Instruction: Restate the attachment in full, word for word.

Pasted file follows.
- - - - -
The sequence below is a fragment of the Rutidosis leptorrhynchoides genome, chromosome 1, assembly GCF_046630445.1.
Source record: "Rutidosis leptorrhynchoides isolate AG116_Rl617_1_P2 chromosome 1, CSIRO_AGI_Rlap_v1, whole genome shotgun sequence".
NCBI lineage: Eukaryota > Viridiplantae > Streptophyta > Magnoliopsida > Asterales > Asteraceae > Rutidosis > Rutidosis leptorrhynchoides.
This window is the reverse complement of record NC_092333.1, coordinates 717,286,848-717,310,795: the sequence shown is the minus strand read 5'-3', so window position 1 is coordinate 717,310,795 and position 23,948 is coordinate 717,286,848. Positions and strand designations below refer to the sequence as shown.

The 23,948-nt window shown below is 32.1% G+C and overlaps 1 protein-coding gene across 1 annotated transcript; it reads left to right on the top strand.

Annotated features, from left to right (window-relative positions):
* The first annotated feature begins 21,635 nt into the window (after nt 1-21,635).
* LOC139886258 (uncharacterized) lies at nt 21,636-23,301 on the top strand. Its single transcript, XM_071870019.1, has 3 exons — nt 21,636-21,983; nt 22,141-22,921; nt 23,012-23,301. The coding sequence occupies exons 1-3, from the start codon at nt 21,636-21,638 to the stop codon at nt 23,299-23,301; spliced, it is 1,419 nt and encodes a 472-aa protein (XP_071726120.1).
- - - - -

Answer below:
The sequence below is a fragment of the Rutidosis leptorrhynchoides genome, chromosome 1, assembly GCF_046630445.1.
Source record: "Rutidosis leptorrhynchoides isolate AG116_Rl617_1_P2 chromosome 1, CSIRO_AGI_Rlap_v1, whole genome shotgun sequence".
NCBI lineage: Eukaryota > Viridiplantae > Streptophyta > Magnoliopsida > Asterales > Asteraceae > Rutidosis > Rutidosis leptorrhynchoides.
This window is the reverse complement of record NC_092333.1, coordinates 717,286,848-717,310,795: the sequence shown is the minus strand read 5'-3', so window position 1 is coordinate 717,310,795 and position 23,948 is coordinate 717,286,848. Positions and strand designations below refer to the sequence as shown.

The 23,948-nt window shown below is 32.1% G+C and overlaps 1 protein-coding gene across 1 annotated transcript; it reads left to right on the top strand.

Annotated features, from left to right (window-relative positions):
* The first annotated feature begins 21,635 nt into the window (after nt 1-21,635).
* LOC139886258 (uncharacterized) lies at nt 21,636-23,301 on the top strand. Its single transcript, XM_071870019.1, has 3 exons — nt 21,636-21,983; nt 22,141-22,921; nt 23,012-23,301. The coding sequence occupies exons 1-3, from the start codon at nt 21,636-21,638 to the stop codon at nt 23,299-23,301; spliced, it is 1,419 nt and encodes a 472-aa protein (XP_071726120.1).